It’s possible to talk to anyone about anything, anytime without having read a library-worth of books. Or retreat to the nearest bathroom and turn to Google for help.
A third and wiser option would be to pick up Imogen Lloyd Webber’s “The Intelligent Conversationalist.” In it, Webber, an Emmy-nominated British broadcaster educated at Cambridge, offers 31 cheat-sheets covering pretty much any topic that might come up in a conversation. There are cheat-sheets on the English language, math/economics, religion, history, politics, geography, biology and culture.
We picked Webber’s brain on the power of general knowledge and what topics we could all use to learn more about.
On how knowing your stuff can boost confidence
“The book is there to hopefully give people a boost of confidence as they go about their lives. They can dip in and out of it,” Webber says.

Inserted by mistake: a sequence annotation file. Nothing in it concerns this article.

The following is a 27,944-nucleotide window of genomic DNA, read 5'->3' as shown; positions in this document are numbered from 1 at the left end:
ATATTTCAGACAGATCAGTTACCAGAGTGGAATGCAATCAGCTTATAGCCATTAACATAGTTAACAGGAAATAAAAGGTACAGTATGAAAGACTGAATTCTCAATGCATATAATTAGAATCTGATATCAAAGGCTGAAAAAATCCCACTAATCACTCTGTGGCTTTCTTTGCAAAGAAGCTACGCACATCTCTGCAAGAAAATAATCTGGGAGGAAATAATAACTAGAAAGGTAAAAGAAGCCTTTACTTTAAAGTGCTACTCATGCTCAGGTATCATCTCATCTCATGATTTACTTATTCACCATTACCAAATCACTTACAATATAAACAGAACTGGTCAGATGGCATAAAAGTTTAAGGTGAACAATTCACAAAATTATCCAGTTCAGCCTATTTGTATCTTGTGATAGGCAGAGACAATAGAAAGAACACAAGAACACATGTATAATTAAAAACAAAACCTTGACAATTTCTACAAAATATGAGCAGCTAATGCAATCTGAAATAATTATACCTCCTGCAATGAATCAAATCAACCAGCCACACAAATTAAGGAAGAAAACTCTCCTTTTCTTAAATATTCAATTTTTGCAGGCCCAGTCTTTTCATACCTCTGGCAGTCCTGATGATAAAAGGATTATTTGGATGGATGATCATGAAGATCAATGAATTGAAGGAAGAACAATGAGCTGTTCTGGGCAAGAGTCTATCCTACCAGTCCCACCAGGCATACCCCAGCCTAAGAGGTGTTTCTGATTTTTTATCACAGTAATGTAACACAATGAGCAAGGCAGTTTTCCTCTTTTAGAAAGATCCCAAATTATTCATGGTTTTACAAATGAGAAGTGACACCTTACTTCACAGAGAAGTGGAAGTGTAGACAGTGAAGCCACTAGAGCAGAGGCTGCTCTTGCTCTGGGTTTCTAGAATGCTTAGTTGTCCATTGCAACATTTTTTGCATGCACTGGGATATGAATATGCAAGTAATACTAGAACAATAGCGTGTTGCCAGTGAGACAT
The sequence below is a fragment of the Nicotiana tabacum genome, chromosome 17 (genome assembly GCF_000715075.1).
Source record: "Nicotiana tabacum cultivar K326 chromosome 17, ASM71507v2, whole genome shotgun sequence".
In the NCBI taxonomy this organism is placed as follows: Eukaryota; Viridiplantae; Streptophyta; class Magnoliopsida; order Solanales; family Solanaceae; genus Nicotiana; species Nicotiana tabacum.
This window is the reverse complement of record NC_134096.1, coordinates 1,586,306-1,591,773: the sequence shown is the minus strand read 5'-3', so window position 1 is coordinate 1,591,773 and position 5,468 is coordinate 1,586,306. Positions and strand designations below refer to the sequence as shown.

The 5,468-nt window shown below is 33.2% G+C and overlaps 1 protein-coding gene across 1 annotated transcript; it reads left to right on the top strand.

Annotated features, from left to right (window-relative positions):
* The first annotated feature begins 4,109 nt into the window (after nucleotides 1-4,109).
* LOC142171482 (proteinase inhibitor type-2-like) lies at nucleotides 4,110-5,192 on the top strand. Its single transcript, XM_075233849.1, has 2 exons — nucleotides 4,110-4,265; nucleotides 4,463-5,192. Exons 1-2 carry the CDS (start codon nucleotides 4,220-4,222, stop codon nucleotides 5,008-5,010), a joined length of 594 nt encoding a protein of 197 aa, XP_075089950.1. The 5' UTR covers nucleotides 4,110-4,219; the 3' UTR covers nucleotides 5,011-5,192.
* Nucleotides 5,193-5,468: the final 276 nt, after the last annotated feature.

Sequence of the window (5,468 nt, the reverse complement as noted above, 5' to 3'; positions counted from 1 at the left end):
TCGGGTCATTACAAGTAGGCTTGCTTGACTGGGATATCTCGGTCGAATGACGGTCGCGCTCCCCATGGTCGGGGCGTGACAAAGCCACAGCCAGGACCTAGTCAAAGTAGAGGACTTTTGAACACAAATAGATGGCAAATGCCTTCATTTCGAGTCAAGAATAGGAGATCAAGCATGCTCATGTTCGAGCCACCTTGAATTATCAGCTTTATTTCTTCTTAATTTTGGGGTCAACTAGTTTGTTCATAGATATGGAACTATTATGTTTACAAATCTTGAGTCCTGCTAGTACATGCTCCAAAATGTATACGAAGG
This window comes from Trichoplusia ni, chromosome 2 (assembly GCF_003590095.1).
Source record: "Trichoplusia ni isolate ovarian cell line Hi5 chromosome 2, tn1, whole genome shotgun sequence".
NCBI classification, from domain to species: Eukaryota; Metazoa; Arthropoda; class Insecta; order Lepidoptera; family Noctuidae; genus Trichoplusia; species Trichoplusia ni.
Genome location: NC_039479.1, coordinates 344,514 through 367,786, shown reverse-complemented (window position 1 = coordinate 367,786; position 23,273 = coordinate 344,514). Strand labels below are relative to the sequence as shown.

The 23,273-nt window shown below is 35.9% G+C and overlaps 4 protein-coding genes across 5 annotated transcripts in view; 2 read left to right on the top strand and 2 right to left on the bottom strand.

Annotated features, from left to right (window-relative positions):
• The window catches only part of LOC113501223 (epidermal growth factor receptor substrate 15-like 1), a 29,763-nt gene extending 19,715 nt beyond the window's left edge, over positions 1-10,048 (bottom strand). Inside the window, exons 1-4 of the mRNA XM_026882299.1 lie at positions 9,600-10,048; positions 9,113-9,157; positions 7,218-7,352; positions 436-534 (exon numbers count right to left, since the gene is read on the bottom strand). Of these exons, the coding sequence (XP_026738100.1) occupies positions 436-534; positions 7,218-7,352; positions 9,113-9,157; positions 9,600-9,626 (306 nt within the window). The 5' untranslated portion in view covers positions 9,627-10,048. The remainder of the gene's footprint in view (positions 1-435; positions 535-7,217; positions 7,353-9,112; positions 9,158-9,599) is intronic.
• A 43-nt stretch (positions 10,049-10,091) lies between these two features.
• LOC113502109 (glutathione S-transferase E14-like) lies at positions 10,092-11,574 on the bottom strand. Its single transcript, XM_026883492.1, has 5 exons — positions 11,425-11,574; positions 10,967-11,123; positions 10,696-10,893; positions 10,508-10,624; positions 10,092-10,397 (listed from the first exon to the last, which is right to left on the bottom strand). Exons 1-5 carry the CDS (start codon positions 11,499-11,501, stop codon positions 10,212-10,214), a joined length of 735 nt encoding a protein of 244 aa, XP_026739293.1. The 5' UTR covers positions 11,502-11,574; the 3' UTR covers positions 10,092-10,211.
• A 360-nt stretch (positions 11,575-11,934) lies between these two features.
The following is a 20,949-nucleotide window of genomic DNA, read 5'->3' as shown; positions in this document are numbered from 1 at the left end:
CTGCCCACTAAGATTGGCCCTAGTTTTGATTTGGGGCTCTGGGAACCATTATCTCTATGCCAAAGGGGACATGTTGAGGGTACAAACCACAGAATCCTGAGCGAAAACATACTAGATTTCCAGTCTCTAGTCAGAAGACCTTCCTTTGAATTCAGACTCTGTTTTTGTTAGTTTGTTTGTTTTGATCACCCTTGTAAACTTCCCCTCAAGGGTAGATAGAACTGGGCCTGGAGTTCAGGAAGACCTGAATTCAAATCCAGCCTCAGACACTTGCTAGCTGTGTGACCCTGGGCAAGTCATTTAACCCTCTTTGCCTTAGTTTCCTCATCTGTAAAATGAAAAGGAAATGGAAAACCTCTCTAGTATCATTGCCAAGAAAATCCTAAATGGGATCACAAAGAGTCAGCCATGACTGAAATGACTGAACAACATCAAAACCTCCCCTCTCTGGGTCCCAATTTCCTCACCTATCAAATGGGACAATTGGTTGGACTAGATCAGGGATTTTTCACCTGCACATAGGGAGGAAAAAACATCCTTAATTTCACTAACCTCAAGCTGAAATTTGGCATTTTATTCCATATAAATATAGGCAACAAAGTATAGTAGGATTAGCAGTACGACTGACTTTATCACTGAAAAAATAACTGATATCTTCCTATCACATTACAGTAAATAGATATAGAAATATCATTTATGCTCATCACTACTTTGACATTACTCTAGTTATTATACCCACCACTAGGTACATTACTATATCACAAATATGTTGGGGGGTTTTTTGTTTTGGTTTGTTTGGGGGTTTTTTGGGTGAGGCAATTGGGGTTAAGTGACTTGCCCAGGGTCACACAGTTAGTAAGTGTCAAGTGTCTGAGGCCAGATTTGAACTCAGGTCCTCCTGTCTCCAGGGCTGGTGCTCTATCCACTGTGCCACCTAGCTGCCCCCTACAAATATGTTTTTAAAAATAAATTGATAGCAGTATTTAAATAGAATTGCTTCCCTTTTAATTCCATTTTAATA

For instance, if you are going on a date with a writer, Webber suggests reading cheat sheet 27 — “Authors You Need to Know About.”
Meeting with your bank manager? Check out “Subject Two — Math and Economics.” If the finance person is being really smug and objectionable, Webber recommends jumping into the conversation by saying: “I’m with Galbraith, the only function of economic forecasting is to make astrology look respectable.”
The area where most people have gaps in their knowledge
The cheat sheet on Middle Eastern History, Webber says, was the hardest to write and “something we all in the West need to know more about.”
The one cheat sheet millennials should read
Cheat sheet 16 — World War I, World War II and the Cold War.
“At 40, I’m old enough to remember the Soviet Union and the Berlin Wall coming down; millennials obviously don’t have that experience, but what happened in those decades is key to understanding international relations in the here and now,” says Webber.
How not to sound like a robot spitting out facts
Ask questions and then listen, explains Webber.
A conversation is all about the back and forth, she says. “I list quite a few phrases that are fun to insert into a conversation and see where they then take you, like, ‘All politics are local’ or ‘On some levels we get the politicians we deserve.’”
SNACK ON THIS:
DOWNLOAD FOR FREE Imogen’s favorite cheat sheet.